Searching to be social

Yesterday was another great installment of the Silicon Valley/San Francisco chapter meeting of the Social Media Club. This night’s gala took place at the offices of Zannel, a mobile multimedia aggregation too – which we got to see the power of throughout the night. However, the topic of the evening was not about mobile marketing or aggregation tools. Rather, the focus was on how you can optimize your work on search engines through the use of social media.

It was quite amusing to hear two search engine optimizing experts speak about how to help drive traffic to your work through social media. What topped off the night was having a social media expert speak about how he takes it to promote his work along with his client. Now before you think that it’s all about simply finding the right keywords and flooding your content with it in various spots to help with your keyword density, it’s a little bit more complicated when you throw in social media.

We’re not talking about optimizing your social media experience, but rather throwing it into the mix. So, if you have content on the past inauguration, for example, then how are you going to get your voice heard amongst the thousands, if not millions, of websites out there that are doing writeups of the inauguration? Well you can take advantage of social bookmarking sites like, Digg, Reddit, Mixx or if you have a document that you’d like to share, then use SlideShare, post a video onto YouTube, or tag your photos on Flickr.

The experts seemed to agree that it’s no longer about finding keywords that will help you get noticed. Rather, it’s about relevant key phrases. So you’re not going to put “inauguration”, but instead you might choose the phrase “inauguration of Barack Obama“. The goal is not about getting conversions when employing social media. It’s about receiving qualified links. The more links you have on your website will help search engines determine your worth on their results page.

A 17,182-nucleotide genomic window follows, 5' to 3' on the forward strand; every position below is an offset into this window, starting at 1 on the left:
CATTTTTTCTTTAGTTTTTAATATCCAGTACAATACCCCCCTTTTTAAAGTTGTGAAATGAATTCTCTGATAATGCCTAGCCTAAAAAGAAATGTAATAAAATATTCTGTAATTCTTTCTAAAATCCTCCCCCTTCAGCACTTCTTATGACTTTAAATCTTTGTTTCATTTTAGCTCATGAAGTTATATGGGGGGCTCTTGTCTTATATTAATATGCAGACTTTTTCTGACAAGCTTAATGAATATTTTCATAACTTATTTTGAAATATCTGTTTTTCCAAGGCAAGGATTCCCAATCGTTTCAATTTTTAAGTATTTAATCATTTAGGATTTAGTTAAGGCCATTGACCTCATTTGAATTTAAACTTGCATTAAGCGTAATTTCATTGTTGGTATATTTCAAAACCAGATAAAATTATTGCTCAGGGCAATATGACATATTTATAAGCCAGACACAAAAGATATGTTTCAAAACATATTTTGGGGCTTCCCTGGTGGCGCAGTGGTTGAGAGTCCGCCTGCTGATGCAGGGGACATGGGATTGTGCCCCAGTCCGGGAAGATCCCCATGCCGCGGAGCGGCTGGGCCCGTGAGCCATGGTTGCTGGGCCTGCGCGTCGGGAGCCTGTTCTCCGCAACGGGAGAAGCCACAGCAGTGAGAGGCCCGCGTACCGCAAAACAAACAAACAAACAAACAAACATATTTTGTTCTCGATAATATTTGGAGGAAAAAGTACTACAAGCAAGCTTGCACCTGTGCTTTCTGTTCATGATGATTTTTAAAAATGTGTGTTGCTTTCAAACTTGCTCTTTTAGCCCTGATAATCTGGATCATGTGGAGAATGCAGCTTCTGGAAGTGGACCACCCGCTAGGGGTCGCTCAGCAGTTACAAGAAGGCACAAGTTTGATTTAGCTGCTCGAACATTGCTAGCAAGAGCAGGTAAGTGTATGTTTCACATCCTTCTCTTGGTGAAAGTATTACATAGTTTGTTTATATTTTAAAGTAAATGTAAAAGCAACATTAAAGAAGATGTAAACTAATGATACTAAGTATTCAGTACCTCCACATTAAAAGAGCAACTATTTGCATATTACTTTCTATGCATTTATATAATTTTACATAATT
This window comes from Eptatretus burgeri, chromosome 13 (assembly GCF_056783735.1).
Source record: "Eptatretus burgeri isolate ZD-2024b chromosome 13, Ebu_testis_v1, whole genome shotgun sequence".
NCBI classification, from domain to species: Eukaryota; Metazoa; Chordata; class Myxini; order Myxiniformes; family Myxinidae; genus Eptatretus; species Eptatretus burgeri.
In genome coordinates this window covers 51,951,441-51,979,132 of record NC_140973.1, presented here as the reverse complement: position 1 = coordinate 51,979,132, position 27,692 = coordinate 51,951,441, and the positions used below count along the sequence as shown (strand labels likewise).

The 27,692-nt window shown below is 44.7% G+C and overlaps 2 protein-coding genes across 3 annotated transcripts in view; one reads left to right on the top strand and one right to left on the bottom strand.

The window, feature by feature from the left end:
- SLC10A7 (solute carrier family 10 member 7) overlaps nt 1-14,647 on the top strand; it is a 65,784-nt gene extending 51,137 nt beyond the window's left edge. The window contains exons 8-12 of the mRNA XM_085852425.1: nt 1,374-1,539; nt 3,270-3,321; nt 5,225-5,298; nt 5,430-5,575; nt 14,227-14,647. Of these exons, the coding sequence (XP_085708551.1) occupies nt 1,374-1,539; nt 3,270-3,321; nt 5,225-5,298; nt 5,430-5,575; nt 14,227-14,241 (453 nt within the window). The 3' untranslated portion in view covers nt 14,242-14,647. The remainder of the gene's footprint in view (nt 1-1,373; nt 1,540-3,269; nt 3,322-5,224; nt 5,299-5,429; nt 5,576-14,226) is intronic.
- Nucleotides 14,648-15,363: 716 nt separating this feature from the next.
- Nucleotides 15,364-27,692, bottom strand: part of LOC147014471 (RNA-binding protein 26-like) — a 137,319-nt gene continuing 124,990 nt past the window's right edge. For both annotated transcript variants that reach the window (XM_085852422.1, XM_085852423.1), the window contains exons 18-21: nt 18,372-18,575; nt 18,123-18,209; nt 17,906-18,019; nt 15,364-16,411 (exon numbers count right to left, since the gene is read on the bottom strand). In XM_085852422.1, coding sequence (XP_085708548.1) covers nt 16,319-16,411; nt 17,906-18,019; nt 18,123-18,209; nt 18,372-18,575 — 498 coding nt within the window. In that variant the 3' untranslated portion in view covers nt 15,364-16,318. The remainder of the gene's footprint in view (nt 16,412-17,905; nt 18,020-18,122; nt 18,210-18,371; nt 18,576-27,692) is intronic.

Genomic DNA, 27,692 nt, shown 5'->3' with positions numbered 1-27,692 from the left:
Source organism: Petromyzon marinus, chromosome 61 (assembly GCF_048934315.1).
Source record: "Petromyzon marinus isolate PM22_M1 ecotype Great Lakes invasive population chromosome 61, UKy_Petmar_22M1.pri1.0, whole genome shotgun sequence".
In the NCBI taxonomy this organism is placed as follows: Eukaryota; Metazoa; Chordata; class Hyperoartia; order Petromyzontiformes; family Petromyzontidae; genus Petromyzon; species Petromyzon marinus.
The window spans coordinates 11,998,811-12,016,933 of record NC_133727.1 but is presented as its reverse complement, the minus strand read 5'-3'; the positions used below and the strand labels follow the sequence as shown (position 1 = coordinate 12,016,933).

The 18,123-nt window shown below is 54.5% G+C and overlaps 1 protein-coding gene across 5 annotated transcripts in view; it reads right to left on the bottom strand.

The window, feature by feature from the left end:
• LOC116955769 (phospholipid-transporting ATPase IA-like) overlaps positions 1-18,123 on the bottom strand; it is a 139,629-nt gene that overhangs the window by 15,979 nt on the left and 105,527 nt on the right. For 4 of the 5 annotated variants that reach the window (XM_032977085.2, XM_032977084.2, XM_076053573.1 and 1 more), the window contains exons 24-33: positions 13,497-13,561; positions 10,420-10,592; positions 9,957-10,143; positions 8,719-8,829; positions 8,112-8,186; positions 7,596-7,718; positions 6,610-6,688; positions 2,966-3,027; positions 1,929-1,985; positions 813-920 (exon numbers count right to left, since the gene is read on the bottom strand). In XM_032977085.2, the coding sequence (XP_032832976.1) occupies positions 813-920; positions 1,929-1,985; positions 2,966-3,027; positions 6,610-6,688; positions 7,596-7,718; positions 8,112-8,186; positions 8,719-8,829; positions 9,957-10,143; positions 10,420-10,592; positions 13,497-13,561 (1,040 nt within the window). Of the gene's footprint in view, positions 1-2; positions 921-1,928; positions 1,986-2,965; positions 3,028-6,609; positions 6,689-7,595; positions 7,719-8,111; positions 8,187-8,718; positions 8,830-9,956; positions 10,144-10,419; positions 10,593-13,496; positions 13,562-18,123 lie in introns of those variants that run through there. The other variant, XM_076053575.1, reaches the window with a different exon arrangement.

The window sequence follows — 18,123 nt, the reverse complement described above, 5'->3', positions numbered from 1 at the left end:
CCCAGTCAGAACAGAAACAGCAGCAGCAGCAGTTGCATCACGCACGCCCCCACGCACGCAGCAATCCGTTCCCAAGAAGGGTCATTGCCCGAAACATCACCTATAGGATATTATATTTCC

An interesting example that Daniel Riveong from E-Storm brought up was his own trials in getting his presentation on Facebook Demographics noticed by search engines and to help raise his viewership. Obviously if you type in “facebook demographics” in Google, you’re going to get a bunch of results and just an ordinary blog post or webpage may get lost in the clutter and you’ll find yourself with a medium to probably low rank. But Daniel found a way around that by simply uploading his presentation to SlideShare. Results? It got him the #1 rank on Google…over sites like and – sites that perhaps have studied more about the particular topic or even have more relevant content.

But why would give more weight on Google versus other sites? Because you’re working on a community of the web that has a niche audience that will give you more weight than by relying on word of mouth for people to come to your site or other means. Social Media offers you a tremendous opportunity to get “immediate” weight on your content. If you want the most impact, I would use social media…but you have to use it wisely. People typically spend their time on mass content/user-generated sites like YouTube, SlideShare, Digg, Flickr, etc. so any new content that’s posted, will probably grab their attention. If they like it, they may comment or share with friends – there’s your word of mouth. OR they could tag your content on those social sites. OR they could blog about your sites. OR they could link back to that site.

Compare that to the regular plain website, then you don’t have that immediate notification from your audience. Less touch points. But there’s not a need to automatically post everything on social sites. You can still keep a static page on your server, but what you should probably do is have the content you want called out placed on various sites so that it grabs people’s attention.

Last night’s meeting with the experts was recorded on so feel free to relive the experience and hear first-hand from the experts.

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